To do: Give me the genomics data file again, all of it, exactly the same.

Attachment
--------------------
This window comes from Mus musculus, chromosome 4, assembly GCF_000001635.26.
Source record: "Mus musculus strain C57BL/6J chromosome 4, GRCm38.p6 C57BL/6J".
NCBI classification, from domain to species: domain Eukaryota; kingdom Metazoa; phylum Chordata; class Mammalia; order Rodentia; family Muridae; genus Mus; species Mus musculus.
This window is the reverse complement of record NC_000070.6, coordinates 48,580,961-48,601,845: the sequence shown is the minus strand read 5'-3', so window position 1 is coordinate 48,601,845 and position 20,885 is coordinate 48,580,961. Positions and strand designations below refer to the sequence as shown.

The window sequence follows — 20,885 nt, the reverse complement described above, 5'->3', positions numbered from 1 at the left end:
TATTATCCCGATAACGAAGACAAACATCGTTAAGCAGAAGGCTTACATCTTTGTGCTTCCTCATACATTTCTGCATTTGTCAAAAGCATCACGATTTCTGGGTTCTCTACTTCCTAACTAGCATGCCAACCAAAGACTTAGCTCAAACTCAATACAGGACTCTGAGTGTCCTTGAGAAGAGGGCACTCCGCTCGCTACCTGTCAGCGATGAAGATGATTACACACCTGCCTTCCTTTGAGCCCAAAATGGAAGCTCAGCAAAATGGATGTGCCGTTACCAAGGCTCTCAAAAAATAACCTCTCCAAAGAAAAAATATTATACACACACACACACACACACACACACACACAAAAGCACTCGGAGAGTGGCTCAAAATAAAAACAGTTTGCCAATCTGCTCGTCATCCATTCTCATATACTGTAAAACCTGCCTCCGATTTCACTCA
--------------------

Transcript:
This window comes from Mus musculus, chromosome 4, assembly GCF_000001635.26.
Source record: "Mus musculus strain C57BL/6J chromosome 4, GRCm38.p6 C57BL/6J".
NCBI classification, from domain to species: domain Eukaryota; kingdom Metazoa; phylum Chordata; class Mammalia; order Rodentia; family Muridae; genus Mus; species Mus musculus.
This window is the reverse complement of record NC_000070.6, coordinates 48,580,961-48,601,845: the sequence shown is the minus strand read 5'-3', so window position 1 is coordinate 48,601,845 and position 20,885 is coordinate 48,580,961. Positions and strand designations below refer to the sequence as shown.

The window sequence follows — 20,885 nt, the reverse complement described above, 5'->3', positions numbered from 1 at the left end:
TATTATCCCGATAACGAAGACAAACATCGTTAAGCAGAAGGCTTACATCTTTGTGCTTCCTCATACATTTCTGCATTTGTCAAAAGCATCACGATTTCTGGGTTCTCTACTTCCTAACTAGCATGCCAACCAAAGACTTAGCTCAAACTCAATACAGGACTCTGAGTGTCCTTGAGAAGAGGGCACTCCGCTCGCTACCTGTCAGCGATGAAGATGATTACACACCTGCCTTCCTTTGAGCCCAAAATGGAAGCTCAGCAAAATGGATGTGCCGTTACCAAGGCTCTCAAAAAATAACCTCTCCAAAGAAAAAATATTATACACACACACACACACACACACACACACACAAAAGCACTCGGAGAGTGGCTCAAAATAAAAACAGTTTGCCAATCTGCTCGTCATCCATTCTCATATACTGTAAAACCTGCCTCCGATTTCACTCA